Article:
Often I found myself walking into rooms of mostly men either fundraising or simply having a business meeting. I thought that my age, the fact that I am a woman would decrease my chances to close a deal. Their reaction did not reflect my fears. They were rather intrigued about the business and my drive to take it to the next level. An experienced investor will not only give you a cash injection but offer to share their expertise. Showcase your commitment. Beyond the financial viability of your product and plan, investors want to see your commitment to the business.”  

At Startupbootcamp in what way do you support diversity?

“Startupbootcamp is one of the largest networks of global accelerators with 21 active programs in 17 cities across the world, including London, Amsterdam, Berlin, San Francisco, Dubai, Miami, Mexico City, Melbourne, Shanghai, and many others. 30% of our startups are female-led – a 7% increase from 2017. Together with OneTech, we launched a new programme by Capital Enterprise and JP Morgan Chase Foundation. We have started reviewing and improving our processes to target different communities to increase the diversity of the companies we work with.”

What do you consider as a great accomplishment in your carrier or as a woman?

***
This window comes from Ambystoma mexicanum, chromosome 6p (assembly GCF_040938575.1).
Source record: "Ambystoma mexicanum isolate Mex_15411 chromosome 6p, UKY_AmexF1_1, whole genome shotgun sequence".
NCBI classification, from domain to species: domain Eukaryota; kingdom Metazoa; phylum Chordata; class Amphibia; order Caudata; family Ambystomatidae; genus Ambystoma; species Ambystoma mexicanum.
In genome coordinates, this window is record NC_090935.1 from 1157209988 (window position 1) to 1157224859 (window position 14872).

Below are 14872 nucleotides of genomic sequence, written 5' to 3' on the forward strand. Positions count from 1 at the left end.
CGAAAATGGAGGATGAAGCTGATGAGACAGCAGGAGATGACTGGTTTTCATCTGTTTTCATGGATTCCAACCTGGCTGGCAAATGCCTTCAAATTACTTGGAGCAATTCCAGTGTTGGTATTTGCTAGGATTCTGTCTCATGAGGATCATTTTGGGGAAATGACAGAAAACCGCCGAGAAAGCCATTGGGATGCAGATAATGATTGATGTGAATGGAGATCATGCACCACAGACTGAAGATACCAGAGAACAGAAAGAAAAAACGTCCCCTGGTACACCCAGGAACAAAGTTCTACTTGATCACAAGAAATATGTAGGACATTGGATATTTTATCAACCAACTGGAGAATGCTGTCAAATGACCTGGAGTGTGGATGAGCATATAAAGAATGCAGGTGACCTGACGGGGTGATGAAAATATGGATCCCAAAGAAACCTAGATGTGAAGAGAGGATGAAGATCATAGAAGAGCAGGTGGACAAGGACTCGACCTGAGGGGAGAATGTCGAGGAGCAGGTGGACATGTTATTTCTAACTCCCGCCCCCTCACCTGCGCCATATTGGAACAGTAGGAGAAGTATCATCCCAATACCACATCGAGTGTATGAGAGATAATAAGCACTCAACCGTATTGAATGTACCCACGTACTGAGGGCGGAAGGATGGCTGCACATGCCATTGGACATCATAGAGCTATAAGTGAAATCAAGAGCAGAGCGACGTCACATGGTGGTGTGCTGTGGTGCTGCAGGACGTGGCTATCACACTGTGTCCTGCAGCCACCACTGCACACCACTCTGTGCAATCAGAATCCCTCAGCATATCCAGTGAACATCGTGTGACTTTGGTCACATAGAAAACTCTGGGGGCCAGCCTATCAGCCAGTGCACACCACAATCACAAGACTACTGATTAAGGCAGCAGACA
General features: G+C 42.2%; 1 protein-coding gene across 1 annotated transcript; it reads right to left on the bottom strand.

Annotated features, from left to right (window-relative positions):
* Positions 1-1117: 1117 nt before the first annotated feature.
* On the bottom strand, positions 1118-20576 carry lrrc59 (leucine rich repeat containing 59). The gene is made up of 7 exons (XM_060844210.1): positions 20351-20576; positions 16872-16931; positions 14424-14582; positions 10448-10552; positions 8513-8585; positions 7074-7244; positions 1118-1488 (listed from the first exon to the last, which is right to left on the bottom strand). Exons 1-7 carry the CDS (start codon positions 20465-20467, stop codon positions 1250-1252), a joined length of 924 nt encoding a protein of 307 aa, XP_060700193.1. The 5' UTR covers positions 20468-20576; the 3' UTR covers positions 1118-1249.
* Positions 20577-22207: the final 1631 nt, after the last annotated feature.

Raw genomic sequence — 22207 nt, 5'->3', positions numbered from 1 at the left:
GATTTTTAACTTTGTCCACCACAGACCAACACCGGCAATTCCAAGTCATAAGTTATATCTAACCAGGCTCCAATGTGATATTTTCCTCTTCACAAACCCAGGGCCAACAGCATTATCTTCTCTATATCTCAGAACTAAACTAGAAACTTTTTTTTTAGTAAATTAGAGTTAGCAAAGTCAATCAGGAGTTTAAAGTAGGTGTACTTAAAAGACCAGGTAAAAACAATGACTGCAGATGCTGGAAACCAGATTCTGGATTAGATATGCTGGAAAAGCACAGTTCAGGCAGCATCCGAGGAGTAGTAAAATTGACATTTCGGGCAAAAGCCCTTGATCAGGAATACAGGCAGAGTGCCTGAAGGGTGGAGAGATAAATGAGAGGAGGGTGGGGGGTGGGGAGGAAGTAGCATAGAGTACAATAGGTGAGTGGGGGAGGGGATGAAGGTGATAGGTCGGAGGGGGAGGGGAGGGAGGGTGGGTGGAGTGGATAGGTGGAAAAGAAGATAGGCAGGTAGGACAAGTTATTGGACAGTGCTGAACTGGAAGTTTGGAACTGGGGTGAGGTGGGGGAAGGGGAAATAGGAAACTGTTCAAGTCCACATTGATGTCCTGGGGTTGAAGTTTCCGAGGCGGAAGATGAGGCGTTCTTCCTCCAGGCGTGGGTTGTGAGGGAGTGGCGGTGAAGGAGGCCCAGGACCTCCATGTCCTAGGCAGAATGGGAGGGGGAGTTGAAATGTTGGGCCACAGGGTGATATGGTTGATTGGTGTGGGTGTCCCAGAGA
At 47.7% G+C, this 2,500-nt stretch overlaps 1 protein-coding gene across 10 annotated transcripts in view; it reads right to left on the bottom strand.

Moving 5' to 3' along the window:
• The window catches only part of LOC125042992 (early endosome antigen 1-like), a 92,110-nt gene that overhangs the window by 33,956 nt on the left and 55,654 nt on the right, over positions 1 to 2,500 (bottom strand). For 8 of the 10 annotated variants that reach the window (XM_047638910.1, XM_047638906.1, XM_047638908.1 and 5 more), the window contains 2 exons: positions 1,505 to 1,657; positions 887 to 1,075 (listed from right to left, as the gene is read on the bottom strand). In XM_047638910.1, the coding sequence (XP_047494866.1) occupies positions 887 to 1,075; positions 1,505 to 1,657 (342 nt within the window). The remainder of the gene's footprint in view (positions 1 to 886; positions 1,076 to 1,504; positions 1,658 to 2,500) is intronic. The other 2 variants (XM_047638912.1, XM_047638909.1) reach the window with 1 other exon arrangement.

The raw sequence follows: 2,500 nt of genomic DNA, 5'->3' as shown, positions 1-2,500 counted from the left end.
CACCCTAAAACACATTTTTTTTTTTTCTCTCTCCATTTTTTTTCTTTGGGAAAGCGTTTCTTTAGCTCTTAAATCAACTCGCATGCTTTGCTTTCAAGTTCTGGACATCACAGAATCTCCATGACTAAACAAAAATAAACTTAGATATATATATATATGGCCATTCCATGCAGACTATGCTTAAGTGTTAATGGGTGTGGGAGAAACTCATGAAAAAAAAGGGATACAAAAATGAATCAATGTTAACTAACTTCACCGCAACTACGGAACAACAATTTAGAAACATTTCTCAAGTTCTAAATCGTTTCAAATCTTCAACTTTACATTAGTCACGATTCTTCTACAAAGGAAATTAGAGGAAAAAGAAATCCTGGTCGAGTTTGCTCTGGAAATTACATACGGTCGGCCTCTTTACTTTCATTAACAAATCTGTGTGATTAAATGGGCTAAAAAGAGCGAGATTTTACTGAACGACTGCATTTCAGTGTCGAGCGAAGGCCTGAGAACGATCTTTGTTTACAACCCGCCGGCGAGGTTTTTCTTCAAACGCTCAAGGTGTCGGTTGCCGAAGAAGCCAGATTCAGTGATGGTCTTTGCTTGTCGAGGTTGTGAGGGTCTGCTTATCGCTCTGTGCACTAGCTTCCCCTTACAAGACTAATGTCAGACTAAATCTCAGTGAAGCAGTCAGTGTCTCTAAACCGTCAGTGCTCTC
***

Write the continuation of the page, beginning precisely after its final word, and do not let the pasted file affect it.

“My greatest accomplishment is sitting where I am right now. I believe that life is a constant work-in-progress and that all moments, the great huge ones and the small quiet ones, all make-up who I am.

There’re a few good ones I always look back on and smile: winning the Lloyd’s Banking People’s Choice Award with Local Spoon, pitching in front of big corporates such as Tata, PayPal, and many other ventures, or having other startups and young entrepreneurs simply say thank you for mentoring them.

I’m also proud to be a sounding board for our 20+ global marketing teams at Startupbootcamp defining strategies and the way we communicate them to the world. I have a front seat while innovation truly goes global. Just recently we launched our first FinTech program in Cairo to tackle financial exclusion while in Africa we try to address a water challenge, one of the six UN sustainable development goals.”

If you would need to give an advice to a young woman who is planning to launch her own business, what would it be?

“Don’t be humble!
Women sometimes tend to be too self-conscious; they feel reluctant to speak up or to ask for fear of sounding not so knowledgeable. Approach people whom you think are unreachable and be confident in you. I’ve learned to develop my confidence and overcome my negative self-talk and to own my accomplishments over the years.

When you are young and you’re just starting out being taken seriously is a struggle. I built a support network over time and surrounded myself with people that I can trust and I can ask for help when I need it; and because we already discussed failures, failure also should not be viewed as a negative or an excuse for relinquishing your goals.”

So, all you girls out there should get rid of the fear and trust in yourselves and in what you want to achieve. Believe that you are capable of anything with hard work and the right motivation.